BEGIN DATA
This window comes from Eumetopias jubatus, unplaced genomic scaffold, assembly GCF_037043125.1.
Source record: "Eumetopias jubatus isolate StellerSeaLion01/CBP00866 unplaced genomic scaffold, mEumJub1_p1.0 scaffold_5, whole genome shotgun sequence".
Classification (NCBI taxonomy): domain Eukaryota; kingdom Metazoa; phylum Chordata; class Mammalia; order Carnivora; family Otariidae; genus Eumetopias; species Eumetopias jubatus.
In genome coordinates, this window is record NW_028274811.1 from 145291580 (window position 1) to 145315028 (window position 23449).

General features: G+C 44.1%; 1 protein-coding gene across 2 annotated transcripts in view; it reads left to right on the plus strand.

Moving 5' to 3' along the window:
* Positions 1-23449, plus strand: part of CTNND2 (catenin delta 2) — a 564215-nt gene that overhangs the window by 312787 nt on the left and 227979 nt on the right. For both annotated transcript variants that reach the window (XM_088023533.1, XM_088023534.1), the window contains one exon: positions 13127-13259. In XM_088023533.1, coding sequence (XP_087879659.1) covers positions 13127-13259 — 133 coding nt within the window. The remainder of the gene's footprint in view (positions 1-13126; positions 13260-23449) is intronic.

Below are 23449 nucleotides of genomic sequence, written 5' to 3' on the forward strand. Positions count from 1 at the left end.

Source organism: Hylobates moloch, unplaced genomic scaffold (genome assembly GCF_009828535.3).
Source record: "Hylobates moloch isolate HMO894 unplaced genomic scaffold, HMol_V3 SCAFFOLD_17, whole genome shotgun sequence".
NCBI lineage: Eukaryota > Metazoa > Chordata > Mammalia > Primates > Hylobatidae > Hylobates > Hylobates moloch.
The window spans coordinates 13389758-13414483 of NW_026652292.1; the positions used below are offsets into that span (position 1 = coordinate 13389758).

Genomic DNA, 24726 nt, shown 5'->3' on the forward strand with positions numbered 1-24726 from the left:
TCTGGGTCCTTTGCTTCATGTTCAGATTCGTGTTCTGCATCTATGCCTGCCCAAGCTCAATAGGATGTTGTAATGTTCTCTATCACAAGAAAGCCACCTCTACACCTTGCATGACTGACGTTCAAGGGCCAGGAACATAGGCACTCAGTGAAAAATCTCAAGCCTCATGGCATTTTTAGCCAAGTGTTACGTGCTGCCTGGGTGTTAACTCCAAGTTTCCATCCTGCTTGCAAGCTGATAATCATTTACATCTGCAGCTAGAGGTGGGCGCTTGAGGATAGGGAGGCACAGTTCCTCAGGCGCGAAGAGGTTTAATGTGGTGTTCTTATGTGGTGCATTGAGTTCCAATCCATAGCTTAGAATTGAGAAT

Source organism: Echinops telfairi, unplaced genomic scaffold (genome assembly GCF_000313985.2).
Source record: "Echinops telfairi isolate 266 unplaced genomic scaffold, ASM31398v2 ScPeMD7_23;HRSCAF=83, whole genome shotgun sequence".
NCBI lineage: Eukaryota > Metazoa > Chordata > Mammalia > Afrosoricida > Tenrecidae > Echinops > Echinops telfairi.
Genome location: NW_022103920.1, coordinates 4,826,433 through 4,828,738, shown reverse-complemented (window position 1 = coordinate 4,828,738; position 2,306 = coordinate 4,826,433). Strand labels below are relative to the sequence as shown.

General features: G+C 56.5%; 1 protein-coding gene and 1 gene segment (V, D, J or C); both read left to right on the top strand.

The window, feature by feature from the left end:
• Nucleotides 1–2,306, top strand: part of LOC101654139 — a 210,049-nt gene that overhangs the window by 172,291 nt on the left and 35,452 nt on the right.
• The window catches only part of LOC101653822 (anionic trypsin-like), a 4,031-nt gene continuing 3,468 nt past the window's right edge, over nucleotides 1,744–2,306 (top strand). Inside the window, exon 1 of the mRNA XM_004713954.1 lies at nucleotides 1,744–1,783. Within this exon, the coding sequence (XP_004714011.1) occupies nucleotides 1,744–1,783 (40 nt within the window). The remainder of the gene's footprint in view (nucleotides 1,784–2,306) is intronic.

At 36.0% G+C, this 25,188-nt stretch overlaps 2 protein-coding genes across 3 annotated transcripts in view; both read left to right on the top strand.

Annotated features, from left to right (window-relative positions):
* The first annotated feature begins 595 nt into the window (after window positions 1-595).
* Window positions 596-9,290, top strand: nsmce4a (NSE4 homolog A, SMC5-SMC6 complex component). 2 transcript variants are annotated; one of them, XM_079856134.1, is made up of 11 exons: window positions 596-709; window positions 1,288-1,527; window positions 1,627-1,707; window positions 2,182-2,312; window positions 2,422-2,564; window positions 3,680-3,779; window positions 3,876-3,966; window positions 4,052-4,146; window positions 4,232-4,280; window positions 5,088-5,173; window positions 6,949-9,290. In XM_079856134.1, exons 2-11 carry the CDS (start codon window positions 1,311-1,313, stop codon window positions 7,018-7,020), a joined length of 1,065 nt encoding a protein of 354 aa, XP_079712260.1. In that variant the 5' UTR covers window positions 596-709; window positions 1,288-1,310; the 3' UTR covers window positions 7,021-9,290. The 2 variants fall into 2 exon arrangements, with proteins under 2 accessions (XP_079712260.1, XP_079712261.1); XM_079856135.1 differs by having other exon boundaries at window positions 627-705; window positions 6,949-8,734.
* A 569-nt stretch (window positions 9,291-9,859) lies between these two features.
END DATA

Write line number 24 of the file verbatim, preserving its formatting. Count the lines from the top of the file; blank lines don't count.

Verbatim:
Annotated features, from left to right (window-relative positions):